I am an idiot. I did it to myself again.
After reading “Wicked” and hating it, I decided to give Gregory Maguire another go. Apparently, Maguire is my literary equivalent to the corner brick on my fireplace that I keep stubbing my toe upon, even though I know it’s there and I know it’s going to hurt.
But I picked up "Confessions of an Ugly Stepsister", thinking I had to give Maguire another try. He shows glimpses of pure genius, so I was hoping he’d be able to channel it properly. After all, how can he screw up a story about Cinderella?
Well, he can and did and in the same manner he’s screwed up his Oz stories: diarrhea of the keyboard.
I am now convinced Maguire can’t pace a story to my liking and his stories and characters are all too convoluted so that I am never sure exactly what is going on or even why I should care. I know Maguire’s deal is to show the human fault in everybody, but if I wanted that, I would watch CNN. I don’t enjoy reading books when I have to try to convince myself to like the characters when I don’t.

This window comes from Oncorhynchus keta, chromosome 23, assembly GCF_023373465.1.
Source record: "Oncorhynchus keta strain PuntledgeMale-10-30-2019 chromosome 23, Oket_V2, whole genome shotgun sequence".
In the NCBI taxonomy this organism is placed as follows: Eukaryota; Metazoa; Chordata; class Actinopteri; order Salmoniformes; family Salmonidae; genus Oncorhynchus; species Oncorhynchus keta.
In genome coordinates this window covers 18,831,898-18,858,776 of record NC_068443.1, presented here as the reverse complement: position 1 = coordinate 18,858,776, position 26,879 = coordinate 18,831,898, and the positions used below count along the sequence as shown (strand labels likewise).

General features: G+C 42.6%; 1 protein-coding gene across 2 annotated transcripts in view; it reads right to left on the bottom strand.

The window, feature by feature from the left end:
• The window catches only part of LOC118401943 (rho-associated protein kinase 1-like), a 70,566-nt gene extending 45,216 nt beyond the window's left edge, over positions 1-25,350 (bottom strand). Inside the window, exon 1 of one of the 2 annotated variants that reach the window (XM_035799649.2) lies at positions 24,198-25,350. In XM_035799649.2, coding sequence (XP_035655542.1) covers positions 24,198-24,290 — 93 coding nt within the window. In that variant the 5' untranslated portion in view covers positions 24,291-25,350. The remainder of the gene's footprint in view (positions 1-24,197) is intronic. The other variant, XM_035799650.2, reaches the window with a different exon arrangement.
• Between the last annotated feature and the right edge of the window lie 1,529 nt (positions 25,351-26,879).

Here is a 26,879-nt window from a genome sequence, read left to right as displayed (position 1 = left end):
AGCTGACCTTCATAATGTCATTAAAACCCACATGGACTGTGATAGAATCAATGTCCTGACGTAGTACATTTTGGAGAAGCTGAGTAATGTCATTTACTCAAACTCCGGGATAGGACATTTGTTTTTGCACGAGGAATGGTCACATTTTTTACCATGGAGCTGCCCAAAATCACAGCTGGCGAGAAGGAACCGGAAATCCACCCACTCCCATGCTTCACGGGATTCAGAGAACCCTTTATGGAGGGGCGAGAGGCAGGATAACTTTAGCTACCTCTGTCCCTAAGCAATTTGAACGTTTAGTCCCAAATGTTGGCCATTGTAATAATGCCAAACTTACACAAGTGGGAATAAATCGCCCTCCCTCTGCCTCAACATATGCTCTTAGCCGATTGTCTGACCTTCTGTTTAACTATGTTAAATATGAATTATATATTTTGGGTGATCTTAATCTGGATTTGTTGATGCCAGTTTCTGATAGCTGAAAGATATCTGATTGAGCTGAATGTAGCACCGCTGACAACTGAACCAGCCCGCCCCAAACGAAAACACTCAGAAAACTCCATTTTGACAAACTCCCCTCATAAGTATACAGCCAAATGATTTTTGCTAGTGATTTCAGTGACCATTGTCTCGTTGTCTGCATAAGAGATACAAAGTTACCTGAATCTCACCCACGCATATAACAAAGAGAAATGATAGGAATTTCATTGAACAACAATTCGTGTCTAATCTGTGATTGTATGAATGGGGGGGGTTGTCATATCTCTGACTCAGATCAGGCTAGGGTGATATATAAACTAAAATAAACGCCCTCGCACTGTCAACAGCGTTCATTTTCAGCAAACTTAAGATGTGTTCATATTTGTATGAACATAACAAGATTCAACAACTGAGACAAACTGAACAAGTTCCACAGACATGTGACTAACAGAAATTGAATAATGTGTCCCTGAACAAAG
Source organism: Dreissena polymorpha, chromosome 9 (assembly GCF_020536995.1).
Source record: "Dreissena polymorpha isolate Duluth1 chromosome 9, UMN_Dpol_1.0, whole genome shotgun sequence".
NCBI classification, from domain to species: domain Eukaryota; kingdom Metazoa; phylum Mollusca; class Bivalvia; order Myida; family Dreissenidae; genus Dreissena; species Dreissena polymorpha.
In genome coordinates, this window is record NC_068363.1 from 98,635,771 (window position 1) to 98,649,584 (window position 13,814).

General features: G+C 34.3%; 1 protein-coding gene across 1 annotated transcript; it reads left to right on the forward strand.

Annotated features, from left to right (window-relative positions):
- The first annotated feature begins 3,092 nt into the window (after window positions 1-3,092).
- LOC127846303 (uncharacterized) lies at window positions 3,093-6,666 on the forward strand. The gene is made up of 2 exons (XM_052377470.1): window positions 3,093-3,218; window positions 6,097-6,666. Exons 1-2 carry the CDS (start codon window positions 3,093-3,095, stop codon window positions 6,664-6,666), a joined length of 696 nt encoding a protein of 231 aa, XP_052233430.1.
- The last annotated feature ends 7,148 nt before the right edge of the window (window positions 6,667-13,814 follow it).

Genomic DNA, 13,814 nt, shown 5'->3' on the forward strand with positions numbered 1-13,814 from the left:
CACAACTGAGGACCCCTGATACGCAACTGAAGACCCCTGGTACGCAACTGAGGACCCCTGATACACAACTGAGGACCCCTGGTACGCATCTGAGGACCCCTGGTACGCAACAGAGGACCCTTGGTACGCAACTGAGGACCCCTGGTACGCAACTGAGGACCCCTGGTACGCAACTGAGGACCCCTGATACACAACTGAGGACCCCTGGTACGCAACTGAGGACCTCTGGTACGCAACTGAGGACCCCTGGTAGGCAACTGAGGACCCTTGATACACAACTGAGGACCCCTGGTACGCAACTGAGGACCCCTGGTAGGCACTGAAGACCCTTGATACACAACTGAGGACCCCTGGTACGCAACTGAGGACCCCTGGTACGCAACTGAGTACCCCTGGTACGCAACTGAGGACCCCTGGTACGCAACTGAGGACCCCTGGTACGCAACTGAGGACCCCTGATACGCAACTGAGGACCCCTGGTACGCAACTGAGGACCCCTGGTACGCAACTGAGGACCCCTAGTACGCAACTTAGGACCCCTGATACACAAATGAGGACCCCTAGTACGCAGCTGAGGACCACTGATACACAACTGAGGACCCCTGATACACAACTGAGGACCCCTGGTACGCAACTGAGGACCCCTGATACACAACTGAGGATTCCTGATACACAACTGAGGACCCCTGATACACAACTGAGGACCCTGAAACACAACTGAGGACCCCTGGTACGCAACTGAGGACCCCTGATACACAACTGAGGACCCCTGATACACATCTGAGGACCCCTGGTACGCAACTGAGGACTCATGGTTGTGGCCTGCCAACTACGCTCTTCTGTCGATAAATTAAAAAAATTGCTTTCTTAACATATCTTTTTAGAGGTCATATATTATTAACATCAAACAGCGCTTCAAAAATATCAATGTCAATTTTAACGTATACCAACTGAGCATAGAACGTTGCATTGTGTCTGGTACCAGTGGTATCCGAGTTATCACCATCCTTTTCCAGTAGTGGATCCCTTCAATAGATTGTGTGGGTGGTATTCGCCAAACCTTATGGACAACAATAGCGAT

Not to mention, Maguire can’t get from Point A to Point B without numerous side trips through the alphabet. He needs an author's Garmin.
His plots remind me of doing a school research paper that is supposed to be 10 pages, only when you finish what you have to say, you realize it’s only four pages, so you go back and start shoveling in fluff to make it the requisite length.
Maguire’s books have the same problem. The story is OK when you get to it, but you’ve got to take waaay too many dead end side roads to get to your destination, and by the time you get there, you’re pissed off and need to take a wee, which is convenient since all I wanted to do was piss on this book anyway.


This was an easy read and an interesting take on the "Cinderella" story, but it wasn't amazing. It felt like it gave a very long build-up to a climax that was vague and unexciting and a denouement that was pretty disappointing. Only as an epilogue do we discover what happened to Iris, the main character of the book, and even then, it is brief and without many details.

Many of the ideas introduced into the storyline also felt as though they were left hanging at the end of the book. Clara, the Cinderella character, seemed a very flat character to me, although she could have been interesting if the author had developed her more.